Congress has cut back some of the loopholes married couples once used to enhance their lifetime household Social Security benefits, restricting it to a dwindling pool of near-retirees. But that doesn’t mean claiming your Social Security benefits is a no-brainer.

By understanding how Social Security benefits and spousal benefits are calculated, you can make an informed decision when retirement comes. The Social Security Administration itself says there’s no “best age” to file, just the age that fits your retirement goals.

A few things to consider, and some links to Social Security’s helpful website:

Savvy Steps to Stay Cyber-Safe

Raymond James, Point of View. Defend yourself with simple, everyday practices that can help protect your identity, your accounts and your devices.

October 3, 2017

Americans lose tens of billions of dollars each year to financial fraud. In the digital frontier, many crimes – including identity theft, tax fraud and elder abuse – are committed by online outlaws, making cybersecurity all the more important. As cybercrime becomes more prevalent, learn how to defend yourself with simple, everyday practices that can help protect your identity, your accounts and your devices.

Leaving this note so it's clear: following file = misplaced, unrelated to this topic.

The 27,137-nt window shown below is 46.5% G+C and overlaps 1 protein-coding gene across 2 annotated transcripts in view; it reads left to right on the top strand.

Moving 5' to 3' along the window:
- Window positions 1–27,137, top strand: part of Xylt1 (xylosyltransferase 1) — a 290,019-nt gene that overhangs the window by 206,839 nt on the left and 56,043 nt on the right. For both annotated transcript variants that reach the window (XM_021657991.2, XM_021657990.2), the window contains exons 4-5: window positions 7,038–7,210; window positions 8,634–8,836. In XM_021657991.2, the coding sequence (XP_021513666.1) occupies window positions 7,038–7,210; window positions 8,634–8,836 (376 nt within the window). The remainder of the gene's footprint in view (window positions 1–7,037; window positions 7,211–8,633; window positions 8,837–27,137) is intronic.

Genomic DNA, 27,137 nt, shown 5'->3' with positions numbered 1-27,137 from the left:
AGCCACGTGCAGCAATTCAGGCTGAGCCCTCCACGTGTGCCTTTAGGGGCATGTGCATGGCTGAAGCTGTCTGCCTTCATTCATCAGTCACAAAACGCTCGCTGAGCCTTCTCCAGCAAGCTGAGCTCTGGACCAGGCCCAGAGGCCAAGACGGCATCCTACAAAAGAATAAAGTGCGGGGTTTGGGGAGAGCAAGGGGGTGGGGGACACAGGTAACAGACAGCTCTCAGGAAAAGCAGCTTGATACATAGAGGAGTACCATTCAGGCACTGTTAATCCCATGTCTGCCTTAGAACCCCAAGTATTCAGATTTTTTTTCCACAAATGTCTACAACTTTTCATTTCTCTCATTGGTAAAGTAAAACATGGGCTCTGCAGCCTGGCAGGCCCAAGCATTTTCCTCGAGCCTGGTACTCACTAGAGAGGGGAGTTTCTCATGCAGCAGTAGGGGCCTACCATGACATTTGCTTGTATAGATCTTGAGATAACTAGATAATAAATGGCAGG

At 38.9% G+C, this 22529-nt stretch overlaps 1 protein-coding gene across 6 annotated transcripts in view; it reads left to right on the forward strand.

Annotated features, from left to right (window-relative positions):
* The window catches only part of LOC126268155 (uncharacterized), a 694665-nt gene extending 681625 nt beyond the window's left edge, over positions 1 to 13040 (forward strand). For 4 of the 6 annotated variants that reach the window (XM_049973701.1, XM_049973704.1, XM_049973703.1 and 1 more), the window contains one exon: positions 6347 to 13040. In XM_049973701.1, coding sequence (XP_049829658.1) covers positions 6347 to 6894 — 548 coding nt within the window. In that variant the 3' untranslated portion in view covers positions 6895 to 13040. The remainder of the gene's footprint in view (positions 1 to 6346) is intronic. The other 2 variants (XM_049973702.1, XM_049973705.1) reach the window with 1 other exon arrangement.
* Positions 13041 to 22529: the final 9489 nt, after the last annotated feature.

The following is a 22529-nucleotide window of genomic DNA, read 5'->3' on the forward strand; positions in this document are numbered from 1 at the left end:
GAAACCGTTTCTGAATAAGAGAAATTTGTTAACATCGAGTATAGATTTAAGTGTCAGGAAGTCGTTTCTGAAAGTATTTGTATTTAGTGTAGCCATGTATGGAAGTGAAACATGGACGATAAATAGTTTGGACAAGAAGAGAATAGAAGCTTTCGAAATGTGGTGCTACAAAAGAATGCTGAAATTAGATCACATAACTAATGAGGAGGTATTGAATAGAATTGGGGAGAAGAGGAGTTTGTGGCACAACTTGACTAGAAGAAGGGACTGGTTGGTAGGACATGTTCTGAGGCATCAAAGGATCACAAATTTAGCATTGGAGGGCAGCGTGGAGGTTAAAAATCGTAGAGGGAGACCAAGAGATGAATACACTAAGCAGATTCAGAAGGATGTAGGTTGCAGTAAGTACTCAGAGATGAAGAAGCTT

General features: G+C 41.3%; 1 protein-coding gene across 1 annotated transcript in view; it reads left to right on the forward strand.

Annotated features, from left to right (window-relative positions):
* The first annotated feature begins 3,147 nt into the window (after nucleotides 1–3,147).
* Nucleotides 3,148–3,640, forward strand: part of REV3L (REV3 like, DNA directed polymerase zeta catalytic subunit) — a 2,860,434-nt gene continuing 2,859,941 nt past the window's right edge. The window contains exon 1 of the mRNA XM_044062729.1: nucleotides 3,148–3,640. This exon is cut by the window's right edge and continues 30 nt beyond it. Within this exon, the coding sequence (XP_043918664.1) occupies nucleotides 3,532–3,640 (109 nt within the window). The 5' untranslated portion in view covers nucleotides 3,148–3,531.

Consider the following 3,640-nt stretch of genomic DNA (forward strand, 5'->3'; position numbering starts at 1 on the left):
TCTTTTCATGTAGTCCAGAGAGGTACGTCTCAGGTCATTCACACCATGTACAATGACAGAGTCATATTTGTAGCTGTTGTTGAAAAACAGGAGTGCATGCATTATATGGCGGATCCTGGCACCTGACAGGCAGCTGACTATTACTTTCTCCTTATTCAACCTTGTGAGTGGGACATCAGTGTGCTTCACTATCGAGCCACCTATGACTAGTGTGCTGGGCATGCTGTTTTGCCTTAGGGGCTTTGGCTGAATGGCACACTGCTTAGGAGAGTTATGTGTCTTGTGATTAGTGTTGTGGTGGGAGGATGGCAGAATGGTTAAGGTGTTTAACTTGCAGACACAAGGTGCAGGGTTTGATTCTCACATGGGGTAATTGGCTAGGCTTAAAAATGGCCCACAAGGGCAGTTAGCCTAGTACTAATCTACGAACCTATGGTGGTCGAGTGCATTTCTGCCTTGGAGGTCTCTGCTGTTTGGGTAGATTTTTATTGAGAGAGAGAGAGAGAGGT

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How to protect your identity when you travel

Margarette Burnette is a staff writer at NerdWallet, a personal finance website, provides insight on how to protect your identity when you travel.

Oct 2, 2017 10:40 a.m. ET

If you’re traveling far from home, you probably want to do all you can to make sure your wallet or purse doesn’t end up in the wrong hands. But according to a recent Experian ProtectMyID survey, 30% of travelers have experienced identity theft while away from home or know someone who has.

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US Exit from Paris Climate Agreement Changes Very Little

Pavel Molchanov, Senior Vice President and Energy Analyst, comments on the United States’ announced withdrawal from the climate change agreement.

June 2, 2017